Imagine you are in your car using the GPS app on your smartphone to navigate through a city you’ve never been. All of a sudden your phone just shuts off. Without any error message or warning your phone goes black. When you power it back on, everything is gone: your contacts, photos, even the ability to make calls has be erased.
This so-called “remote wipe” is exactly what happened to Amanda Stanton’s iPhone while on a business trip. When she got home, she learned that it was her employer that accidentally sent out the smartphone-sabotaging command via e-mail. This eradication is something that can potentially happen with company-issued smartphones and other devices.
But this wasn’t a company-issued phone; this was Stanton’s personal phone for which she was the one paying the bills.
“It was my account, in my name [and] I’d paid all the bills,” Stanton says. “It didn’t make any sense to me that somehow work could get through AT&T, who I thought controlled my phone, and could completely disable the phone and the account.”
After digging deeper into how it was possible that her company had wiped all the information off her personal phone, Stanton found that it was her work e-mail that was responsible.
Most smartphones come loaded with Microsoft software, making it possible to execute remote commands like erasing the phone’s memory and turning off functions like Bluetooth, the Web browser and even the phone’s camera. This command is created so that phone data can be erased in case the phone is lost, so that companies can manage how employees use their company-issued phones.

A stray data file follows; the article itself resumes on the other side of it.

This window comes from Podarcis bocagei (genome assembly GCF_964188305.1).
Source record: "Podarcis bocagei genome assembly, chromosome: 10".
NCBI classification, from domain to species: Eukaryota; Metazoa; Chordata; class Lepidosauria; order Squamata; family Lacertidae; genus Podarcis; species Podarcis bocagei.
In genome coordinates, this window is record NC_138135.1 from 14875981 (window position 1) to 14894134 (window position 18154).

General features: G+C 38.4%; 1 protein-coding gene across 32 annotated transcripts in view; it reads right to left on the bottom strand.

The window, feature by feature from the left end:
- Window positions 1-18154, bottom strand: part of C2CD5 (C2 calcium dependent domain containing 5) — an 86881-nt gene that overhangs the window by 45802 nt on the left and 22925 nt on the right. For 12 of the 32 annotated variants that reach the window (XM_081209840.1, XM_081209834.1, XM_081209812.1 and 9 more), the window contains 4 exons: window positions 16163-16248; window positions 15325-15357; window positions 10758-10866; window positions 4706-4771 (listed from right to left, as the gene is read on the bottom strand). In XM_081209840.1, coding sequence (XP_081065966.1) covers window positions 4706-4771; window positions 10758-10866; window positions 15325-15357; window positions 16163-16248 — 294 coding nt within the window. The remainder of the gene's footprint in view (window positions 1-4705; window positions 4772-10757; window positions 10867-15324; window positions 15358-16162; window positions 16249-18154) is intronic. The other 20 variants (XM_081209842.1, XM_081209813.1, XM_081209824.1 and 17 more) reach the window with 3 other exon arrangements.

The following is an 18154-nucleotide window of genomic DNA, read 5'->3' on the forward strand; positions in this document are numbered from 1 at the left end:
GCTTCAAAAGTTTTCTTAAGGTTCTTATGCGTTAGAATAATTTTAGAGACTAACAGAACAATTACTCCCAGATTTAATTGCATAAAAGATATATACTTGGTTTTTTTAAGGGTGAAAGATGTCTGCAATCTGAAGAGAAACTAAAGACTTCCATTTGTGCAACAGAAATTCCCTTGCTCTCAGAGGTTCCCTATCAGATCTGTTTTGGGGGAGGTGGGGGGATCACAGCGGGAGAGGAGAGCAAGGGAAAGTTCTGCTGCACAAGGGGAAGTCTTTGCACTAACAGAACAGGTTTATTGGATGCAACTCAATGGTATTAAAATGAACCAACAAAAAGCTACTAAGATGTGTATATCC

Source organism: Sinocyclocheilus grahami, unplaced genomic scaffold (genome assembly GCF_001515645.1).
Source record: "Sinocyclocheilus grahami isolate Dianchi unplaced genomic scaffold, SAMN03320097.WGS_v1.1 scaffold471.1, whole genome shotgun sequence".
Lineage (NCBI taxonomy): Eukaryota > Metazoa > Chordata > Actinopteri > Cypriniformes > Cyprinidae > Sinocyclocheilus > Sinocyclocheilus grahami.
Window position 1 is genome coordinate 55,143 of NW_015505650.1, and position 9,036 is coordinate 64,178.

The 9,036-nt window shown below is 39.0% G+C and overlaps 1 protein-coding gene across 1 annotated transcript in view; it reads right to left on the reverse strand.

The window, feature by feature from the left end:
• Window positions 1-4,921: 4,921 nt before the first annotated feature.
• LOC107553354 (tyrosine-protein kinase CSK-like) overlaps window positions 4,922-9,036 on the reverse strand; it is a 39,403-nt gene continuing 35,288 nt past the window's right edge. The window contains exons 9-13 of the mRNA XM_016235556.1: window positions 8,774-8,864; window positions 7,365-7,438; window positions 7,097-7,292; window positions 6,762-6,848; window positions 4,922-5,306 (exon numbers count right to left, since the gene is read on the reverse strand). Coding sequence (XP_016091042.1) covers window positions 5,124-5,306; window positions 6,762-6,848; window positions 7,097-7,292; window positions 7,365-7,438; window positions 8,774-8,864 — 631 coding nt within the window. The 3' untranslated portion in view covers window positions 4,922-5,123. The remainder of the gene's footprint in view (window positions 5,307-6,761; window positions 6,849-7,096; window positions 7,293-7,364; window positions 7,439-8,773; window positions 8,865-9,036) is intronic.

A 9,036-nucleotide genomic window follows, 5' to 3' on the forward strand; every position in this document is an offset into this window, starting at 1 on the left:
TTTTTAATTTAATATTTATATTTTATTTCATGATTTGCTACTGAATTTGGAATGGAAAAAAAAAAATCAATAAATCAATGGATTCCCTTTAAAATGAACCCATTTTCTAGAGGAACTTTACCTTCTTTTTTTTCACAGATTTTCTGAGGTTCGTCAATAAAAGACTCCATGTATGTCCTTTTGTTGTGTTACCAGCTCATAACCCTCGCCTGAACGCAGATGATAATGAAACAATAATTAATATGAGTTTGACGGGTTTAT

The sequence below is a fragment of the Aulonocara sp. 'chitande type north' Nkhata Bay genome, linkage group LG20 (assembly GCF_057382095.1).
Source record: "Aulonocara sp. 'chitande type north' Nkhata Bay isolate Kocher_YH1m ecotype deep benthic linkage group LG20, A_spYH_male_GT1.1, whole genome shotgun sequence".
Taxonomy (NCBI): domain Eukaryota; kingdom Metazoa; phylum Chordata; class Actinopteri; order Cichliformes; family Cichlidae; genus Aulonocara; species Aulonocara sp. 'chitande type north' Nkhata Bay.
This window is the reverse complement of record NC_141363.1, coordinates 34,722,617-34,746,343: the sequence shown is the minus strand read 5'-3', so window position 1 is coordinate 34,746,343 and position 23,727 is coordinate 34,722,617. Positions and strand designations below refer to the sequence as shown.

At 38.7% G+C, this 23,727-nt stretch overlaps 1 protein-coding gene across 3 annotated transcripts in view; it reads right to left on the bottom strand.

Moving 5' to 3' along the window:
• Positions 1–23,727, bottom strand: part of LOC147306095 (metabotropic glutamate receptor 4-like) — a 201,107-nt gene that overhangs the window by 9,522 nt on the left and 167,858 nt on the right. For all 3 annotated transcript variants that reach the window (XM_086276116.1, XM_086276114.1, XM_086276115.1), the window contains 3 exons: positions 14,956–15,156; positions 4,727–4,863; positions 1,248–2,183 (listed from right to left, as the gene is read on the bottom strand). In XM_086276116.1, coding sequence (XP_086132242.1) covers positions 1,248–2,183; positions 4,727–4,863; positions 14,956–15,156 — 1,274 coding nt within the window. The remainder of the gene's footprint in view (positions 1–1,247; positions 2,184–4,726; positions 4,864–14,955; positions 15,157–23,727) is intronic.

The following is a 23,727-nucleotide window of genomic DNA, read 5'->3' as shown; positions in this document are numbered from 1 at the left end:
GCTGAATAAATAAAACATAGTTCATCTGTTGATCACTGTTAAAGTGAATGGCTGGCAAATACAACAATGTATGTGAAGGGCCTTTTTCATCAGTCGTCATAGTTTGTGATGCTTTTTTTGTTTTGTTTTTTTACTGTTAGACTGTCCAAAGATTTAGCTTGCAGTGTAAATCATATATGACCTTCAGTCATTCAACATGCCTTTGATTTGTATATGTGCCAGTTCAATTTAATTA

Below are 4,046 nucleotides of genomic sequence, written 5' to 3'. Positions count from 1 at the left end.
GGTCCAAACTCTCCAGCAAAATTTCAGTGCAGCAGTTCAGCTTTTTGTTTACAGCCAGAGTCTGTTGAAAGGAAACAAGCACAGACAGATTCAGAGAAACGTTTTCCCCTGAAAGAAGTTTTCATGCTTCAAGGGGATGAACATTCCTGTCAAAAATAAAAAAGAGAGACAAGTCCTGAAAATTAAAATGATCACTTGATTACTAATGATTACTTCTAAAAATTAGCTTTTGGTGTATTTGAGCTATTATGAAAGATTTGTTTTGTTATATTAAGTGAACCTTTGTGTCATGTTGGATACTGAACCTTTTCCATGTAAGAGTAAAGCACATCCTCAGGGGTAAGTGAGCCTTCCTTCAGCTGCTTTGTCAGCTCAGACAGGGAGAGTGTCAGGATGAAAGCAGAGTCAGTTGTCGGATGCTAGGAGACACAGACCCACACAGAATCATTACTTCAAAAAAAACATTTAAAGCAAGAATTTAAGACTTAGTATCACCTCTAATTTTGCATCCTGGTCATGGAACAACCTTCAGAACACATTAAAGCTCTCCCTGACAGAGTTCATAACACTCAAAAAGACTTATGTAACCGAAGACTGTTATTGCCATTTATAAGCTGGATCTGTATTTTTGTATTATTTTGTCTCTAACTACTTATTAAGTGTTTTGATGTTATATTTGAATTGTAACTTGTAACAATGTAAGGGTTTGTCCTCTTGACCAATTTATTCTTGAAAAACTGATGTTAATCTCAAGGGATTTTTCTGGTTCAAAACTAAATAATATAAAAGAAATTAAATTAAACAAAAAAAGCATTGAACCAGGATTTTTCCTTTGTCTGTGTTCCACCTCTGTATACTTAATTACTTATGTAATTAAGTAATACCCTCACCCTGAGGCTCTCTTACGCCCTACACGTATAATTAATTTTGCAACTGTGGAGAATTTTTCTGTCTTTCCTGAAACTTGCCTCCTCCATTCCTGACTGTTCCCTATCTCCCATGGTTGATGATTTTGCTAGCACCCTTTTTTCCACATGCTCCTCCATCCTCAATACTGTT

But by taking a personal smartphone and syncing it with a company e-mail, it allows the company to send remote commands to the phone as if it were company-issued. As shocking and unheard of as this sounds, this isn’t a new concept, and is something most companies already know of.
Anthony Davis, who runs an IT department for a manufacturing company in Seattle, says he makes a point of letting people know that when they opt to get company e-mail on their personal phones, they’re signing up for more than just e-mail.
“We actually have a one-page waiver that says, you know, if you’re going to connect your personal phone to the corporate e-mail system, that we do have the capabilities if the phone is lost to remote wipe it – and we will – and then have the employee agree [to] and sign that form,” Davis says.
Most companies, however, aren’t as transparent about what control employees are giving up when they sync their phones with work e-mail. Lewis Maltby, president of the National Workrights Institute, says he’s not sure what a court would say about a company that wipes an employee’s phone without permission; but he says he’d like to find out:
“I’m salivating right now at the prospect of this lawsuit.”
As for Stanton, it is unclear if she is going to try to take her case to court. But one thing is for sure: she won’t be syncing any work e-mail accounts to her personal smartphone anytime soon.